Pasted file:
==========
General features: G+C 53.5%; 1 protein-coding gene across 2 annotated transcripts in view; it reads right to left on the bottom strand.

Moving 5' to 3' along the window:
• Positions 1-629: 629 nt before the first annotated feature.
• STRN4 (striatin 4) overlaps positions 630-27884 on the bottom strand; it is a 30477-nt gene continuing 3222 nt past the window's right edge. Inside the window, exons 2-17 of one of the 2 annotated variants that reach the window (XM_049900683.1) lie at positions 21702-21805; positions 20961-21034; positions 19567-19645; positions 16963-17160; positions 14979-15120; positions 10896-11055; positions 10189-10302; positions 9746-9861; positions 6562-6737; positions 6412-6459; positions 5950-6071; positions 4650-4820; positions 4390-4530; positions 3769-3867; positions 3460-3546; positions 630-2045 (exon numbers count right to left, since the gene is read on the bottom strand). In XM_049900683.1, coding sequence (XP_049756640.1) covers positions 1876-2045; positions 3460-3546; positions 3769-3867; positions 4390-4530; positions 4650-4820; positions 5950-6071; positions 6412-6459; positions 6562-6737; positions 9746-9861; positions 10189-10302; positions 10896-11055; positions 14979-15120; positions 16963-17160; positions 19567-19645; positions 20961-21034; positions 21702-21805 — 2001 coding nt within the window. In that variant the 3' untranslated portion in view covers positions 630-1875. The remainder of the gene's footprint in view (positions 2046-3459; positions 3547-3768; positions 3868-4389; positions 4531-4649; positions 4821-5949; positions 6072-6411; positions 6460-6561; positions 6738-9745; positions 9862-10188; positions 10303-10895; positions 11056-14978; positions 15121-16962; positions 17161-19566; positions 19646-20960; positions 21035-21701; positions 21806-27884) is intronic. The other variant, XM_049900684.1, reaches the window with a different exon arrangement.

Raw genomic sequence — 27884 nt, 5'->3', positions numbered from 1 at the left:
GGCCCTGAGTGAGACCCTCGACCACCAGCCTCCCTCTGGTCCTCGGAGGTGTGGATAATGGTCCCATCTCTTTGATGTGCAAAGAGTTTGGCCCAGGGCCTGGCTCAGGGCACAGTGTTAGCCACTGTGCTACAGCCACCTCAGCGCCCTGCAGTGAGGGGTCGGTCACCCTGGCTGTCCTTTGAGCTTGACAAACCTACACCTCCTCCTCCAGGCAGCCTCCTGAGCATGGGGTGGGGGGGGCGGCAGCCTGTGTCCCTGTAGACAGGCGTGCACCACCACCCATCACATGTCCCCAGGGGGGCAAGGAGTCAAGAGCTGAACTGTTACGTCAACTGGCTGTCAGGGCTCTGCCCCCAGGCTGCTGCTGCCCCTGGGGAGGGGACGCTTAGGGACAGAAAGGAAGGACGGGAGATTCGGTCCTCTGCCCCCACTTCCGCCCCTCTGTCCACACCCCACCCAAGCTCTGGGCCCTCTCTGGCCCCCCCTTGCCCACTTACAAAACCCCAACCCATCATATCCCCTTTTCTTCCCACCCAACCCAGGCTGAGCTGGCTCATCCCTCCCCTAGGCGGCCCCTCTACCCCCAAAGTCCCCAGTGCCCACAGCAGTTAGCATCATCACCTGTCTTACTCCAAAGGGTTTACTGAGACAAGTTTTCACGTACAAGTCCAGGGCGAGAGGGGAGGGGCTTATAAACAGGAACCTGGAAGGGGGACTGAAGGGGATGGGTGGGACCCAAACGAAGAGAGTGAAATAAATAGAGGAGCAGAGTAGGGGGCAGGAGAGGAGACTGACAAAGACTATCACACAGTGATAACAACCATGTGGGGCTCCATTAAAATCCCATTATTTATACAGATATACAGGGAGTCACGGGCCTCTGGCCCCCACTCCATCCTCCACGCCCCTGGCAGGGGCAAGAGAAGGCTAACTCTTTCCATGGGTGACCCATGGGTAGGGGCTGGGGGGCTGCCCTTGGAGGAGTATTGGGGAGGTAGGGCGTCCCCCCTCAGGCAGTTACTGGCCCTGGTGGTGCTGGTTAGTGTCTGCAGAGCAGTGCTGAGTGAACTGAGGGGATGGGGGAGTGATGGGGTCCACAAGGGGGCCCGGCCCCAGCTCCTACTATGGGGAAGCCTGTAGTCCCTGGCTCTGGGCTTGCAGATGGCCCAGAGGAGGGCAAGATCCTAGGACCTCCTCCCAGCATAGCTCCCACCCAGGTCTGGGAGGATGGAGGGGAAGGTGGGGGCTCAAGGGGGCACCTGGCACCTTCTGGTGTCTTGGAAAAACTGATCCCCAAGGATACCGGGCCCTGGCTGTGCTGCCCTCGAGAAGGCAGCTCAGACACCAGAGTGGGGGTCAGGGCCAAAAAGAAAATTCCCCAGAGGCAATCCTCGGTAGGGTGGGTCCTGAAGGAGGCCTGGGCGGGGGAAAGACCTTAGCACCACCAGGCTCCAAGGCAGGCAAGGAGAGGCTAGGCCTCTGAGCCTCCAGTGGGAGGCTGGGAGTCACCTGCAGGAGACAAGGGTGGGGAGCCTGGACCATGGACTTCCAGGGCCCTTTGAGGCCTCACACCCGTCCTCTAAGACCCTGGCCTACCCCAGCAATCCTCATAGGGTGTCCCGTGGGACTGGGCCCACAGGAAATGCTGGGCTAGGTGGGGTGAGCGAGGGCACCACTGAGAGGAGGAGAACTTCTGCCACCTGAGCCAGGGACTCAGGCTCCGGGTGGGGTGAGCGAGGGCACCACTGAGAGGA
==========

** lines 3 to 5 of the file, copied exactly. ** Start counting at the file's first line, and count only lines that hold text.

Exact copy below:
• Positions 1-629: 629 nt before the first annotated feature.
• STRN4 (striatin 4) overlaps positions 630-27884 on the bottom strand; it is a 30477-nt gene continuing 3222 nt past the window's right edge. Inside the window, exons 2-17 of one of the 2 annotated variants that reach the window (XM_049900683.1) lie at positions 21702-21805; positions 20961-21034; positions 19567-19645; positions 16963-17160; positions 14979-15120; positions 10896-11055; positions 10189-10302; positions 9746-9861; positions 6562-6737; positions 6412-6459; positions 5950-6071; positions 4650-4820; positions 4390-4530; positions 3769-3867; positions 3460-3546; positions 630-2045 (exon numbers count right to left, since the gene is read on the bottom strand). In XM_049900683.1, coding sequence (XP_049756640.1) covers positions 1876-2045; positions 3460-3546; positions 3769-3867; positions 4390-4530; positions 4650-4820; positions 5950-6071; positions 6412-6459; positions 6562-6737; positions 9746-9861; positions 10189-10302; positions 10896-11055; positions 14979-15120; positions 16963-17160; positions 19567-19645; positions 20961-21034; positions 21702-21805 — 2001 coding nt within the window. In that variant the 3' untranslated portion in view covers positions 630-1875. The remainder of the gene's footprint in view (positions 2046-3459; positions 3547-3768; positions 3868-4389; positions 4531-4649; positions 4821-5949; positions 6072-6411; positions 6460-6561; positions 6738-9745; positions 9862-10188; positions 10303-10895; positions 11056-14978; positions 15121-16962; positions 17161-19566; positions 19646-20960; positions 21035-21701; positions 21806-27884) is intronic. The other variant, XM_049900684.1, reaches the window with a different exon arrangement.

Raw genomic sequence — 27884 nt, 5'->3', positions numbered from 1 at the left: